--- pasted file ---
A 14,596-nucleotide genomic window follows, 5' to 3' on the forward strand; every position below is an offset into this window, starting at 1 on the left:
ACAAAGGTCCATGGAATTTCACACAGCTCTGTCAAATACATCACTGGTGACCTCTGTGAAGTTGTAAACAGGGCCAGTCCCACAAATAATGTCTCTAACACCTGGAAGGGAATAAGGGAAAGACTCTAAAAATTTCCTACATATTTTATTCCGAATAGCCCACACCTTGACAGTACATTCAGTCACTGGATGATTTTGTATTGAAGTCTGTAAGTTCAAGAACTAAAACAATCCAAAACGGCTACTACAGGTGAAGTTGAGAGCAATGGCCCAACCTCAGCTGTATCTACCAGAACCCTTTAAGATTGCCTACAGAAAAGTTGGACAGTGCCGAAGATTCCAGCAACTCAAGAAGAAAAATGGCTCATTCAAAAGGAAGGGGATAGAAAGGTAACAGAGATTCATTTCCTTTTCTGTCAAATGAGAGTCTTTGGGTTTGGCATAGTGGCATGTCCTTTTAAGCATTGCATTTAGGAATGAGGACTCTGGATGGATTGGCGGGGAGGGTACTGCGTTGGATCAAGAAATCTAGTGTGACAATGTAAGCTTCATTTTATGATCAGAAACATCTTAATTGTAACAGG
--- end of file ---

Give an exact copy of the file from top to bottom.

A 14,596-nucleotide genomic window follows, 5' to 3' on the forward strand; every position below is an offset into this window, starting at 1 on the left:
ACAAAGGTCCATGGAATTTCACACAGCTCTGTCAAATACATCACTGGTGACCTCTGTGAAGTTGTAAACAGGGCCAGTCCCACAAATAATGTCTCTAACACCTGGAAGGGAATAAGGGAAAGACTCTAAAAATTTCCTACATATTTTATTCCGAATAGCCCACACCTTGACAGTACATTCAGTCACTGGATGATTTTGTATTGAAGTCTGTAAGTTCAAGAACTAAAACAATCCAAAACGGCTACTACAGGTGAAGTTGAGAGCAATGGCCCAACCTCAGCTGTATCTACCAGAACCCTTTAAGATTGCCTACAGAAAAGTTGGACAGTGCCGAAGATTCCAGCAACTCAAGAAGAAAAATGGCTCATTCAAAAGGAAGGGGATAGAAAGGTAACAGAGATTCATTTCCTTTTCTGTCAAATGAGAGTCTTTGGGTTTGGCATAGTGGCATGTCCTTTTAAGCATTGCATTTAGGAATGAGGACTCTGGATGGATTGGCGGGGAGGGTACTGCGTTGGATCAAGAAATCTAGTGTGACAATGTAAGCTTCATTTTATGATCAGAAACATCTTAATTGTAACAGG